If the Buffalo Board of Education and the New York State Education Department both approve the district’s latest plan to deal with students who request transfers, school officials can expect disappointed students and outraged parents.
They also can expect a lawsuit.
The plan, submitted by the district to the state last week, would allow about 20 percent of the 2,200 students in low-performing schools who want to transfer to schools in good standing to actually do so.
It outlines a three-year strategy that would also open two new schools, close and then re-open two existing schools, co-locate multiple schools in one building and collaborate with other area districts to create space for transfer students.
Samuel L. Radford III, president of the District Parent Coordinating Council, said denying the transfers is illegal under state education law and threatened that his group would sue the district if the Board of Education signs off on the plan at its special meeting at noon today, and if the state also approves it.
But he hopes it won’t come to that, as the council is going to ask both the district and the state to reject the plan.
“We’re two steps away from a lawsuit at this point,” Radford said Sunday. “At this point, we don’t feel that we’re going to need a lawsuit, because the state Education Department has already ruled that what the district is doing is illegal.”
The state ruled in May that districts must find space in a better school for every student who wishes to transfer out of a low-performing one. And when the Buffalo Public Schools submitted a document describing how the district would accommodate requests for transfers, the state rejected it because it wasn’t detailed enough.
Space in good schools is at a premium in Buffalo, where 45 out of the 57 schools are considered by the state to be failing, based on standardized test scores. That’s not an excuse, though, in the eyes of state education officials, who wrote in May that state and federal regulations do “not include lack of capacity as an acceptable reason to deny students the option to transfer.”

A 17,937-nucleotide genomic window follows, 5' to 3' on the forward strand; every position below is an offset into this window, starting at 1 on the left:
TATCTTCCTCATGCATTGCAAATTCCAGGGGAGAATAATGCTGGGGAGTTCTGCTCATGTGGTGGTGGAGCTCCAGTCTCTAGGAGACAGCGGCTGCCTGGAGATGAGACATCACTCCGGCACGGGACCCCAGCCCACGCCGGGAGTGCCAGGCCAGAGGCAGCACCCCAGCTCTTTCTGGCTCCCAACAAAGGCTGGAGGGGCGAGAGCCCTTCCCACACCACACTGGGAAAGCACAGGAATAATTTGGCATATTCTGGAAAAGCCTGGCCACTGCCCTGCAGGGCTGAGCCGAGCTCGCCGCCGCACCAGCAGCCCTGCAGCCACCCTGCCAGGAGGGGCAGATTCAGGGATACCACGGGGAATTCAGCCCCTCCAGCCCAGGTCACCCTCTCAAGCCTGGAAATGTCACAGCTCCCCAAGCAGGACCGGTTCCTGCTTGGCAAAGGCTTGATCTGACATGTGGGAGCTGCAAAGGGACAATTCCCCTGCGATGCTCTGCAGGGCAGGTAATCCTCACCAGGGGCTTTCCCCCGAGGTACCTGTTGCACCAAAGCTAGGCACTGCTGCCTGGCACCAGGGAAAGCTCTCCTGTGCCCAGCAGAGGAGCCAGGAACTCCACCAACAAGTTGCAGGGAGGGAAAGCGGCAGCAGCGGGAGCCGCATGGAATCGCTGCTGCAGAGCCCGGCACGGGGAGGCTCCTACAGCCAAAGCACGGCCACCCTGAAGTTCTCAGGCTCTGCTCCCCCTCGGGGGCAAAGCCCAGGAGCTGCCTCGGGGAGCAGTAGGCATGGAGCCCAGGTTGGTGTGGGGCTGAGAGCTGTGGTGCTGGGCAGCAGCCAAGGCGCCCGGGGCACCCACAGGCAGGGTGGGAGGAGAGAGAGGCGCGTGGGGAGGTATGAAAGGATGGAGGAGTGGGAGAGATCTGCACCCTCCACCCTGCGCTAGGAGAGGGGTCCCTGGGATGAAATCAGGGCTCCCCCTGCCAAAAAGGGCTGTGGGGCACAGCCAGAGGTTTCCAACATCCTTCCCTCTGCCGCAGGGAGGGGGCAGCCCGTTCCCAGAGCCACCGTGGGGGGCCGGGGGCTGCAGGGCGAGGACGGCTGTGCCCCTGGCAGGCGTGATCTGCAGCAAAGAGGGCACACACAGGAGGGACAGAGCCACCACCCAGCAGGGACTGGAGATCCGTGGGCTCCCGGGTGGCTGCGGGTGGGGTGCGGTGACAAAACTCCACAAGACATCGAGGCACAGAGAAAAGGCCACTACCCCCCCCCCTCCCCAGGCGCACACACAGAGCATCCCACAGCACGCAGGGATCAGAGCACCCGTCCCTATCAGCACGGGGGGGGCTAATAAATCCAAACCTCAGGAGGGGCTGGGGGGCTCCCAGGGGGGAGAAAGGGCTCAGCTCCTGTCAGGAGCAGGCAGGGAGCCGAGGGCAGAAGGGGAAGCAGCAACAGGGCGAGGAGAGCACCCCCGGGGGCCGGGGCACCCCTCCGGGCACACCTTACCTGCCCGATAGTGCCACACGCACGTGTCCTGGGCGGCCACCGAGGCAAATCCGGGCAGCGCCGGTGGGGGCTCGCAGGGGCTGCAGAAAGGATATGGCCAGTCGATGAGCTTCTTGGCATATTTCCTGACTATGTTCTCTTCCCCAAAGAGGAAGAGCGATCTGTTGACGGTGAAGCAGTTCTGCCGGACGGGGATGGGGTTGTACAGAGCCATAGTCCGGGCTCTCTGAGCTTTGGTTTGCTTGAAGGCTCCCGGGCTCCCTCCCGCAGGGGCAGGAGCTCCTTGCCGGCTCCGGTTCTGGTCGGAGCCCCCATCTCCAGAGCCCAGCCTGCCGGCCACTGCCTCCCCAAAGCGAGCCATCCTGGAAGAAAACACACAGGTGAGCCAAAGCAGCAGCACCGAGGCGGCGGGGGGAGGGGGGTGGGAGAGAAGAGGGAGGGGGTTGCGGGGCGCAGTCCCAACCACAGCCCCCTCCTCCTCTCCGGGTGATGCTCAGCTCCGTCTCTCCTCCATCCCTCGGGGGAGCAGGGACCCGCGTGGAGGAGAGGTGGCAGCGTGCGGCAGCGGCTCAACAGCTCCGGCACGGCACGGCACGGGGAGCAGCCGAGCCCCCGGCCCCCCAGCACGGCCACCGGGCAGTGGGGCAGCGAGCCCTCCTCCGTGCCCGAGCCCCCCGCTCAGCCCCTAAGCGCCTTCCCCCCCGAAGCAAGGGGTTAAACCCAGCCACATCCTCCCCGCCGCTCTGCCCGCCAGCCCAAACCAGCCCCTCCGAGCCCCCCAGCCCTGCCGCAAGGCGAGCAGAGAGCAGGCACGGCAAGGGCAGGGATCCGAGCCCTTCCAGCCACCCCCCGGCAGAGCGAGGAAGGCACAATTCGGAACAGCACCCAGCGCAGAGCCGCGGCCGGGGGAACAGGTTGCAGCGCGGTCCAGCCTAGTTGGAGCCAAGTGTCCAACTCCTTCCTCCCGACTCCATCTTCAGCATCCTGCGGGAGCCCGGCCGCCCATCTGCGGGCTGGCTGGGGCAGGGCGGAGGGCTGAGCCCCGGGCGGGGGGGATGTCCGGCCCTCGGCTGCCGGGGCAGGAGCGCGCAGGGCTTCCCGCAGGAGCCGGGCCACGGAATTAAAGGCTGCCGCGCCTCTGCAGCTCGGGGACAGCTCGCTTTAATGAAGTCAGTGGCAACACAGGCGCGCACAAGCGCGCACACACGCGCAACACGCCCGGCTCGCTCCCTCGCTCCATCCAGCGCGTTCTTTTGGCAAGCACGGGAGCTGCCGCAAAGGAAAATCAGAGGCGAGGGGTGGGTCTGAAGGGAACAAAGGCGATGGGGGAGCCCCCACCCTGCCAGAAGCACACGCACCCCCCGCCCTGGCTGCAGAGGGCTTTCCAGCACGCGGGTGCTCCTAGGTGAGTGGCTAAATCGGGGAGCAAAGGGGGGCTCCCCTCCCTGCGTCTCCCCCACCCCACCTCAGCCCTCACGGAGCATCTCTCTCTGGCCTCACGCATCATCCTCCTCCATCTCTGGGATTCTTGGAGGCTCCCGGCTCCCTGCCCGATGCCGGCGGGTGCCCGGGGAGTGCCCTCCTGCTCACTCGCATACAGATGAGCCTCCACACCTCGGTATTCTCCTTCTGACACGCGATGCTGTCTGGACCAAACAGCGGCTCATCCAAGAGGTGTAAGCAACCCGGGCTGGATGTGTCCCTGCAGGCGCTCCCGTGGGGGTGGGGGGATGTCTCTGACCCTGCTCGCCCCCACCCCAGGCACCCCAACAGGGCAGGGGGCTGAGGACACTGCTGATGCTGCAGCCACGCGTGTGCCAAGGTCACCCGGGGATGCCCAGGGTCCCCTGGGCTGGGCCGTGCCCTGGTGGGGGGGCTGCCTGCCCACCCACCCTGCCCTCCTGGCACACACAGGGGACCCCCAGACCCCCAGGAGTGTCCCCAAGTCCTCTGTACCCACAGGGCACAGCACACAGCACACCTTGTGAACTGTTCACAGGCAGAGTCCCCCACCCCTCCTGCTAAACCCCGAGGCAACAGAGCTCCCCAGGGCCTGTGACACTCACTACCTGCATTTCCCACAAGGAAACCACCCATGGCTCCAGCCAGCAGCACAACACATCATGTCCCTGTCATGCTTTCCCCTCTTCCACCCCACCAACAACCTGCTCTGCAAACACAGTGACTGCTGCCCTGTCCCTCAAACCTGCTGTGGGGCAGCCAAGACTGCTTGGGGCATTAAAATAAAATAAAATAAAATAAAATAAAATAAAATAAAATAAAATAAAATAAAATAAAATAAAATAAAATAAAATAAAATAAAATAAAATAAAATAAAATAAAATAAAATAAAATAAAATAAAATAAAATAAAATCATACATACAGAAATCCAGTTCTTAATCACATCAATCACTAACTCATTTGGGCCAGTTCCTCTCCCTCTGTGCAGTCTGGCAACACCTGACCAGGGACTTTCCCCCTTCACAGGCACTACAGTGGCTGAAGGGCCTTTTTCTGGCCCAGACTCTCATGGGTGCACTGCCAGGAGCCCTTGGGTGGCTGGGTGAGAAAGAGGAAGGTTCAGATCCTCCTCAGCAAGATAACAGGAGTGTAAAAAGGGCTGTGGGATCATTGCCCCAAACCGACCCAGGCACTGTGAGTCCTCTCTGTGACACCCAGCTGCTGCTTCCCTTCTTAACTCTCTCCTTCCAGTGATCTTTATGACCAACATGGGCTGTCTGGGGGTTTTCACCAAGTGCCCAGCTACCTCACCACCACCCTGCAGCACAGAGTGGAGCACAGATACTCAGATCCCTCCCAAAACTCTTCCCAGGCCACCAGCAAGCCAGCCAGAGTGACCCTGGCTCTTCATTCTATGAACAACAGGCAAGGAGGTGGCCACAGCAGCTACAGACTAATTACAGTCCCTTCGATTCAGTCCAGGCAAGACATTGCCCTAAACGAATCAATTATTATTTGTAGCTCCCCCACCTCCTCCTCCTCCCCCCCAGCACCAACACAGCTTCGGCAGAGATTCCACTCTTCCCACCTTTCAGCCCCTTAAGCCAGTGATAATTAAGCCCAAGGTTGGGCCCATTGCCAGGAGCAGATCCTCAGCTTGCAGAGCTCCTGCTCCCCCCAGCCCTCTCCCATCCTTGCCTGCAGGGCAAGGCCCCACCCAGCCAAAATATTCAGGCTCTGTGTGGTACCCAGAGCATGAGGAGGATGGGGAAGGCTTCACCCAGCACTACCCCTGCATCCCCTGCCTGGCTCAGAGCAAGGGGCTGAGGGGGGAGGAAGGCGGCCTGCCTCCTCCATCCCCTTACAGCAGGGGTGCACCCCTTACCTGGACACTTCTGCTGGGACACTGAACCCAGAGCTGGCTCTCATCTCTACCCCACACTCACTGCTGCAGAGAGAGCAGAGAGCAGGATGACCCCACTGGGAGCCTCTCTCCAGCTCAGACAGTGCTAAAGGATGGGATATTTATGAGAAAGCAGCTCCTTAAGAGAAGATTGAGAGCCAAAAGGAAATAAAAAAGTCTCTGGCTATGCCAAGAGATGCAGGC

Radford expects the state to remain consistent with its May ruling and deny the district’s plan.
“This is a no-brainer,” he said.
But Dr. Barbara Seals Nevergold, president of the Board of Education, said Sunday she has no reason to believe the state will reject the plan because it was developed in collaboration with state education officials.
She also urged the parents’ council not to move forward with a lawsuit, saying it would only be detrimental to progress and hurt all students, even those looking to transfer.
“I would hope that rational minds and rational heads would take a look at this and realize that the schools are moving forward in good faith,” she said.
Many parents and students, though, can only wonder whether they will be awarded the transfers they’ve sought. Patricia Elliott-Patton’s daughter is entering seventh grade at Waterfront Elementary School, but wants to transfer to Olmsted School 64, which is within walking distance. Her other daughter, who is going into her senior year, already goes there.
Olmsted requires that students take an admissions test in order to attend, and Elliott-Patton is confident her seventh-grader could pass it. But she called such policies unfair and said they concentrate the top students in only a few schools.
“If my daughter does not get into the best possible school, which is Olmsted, then she’s still going to have to go to one of the other schools, which still have low-achieving scores,” Elliott-Patton said.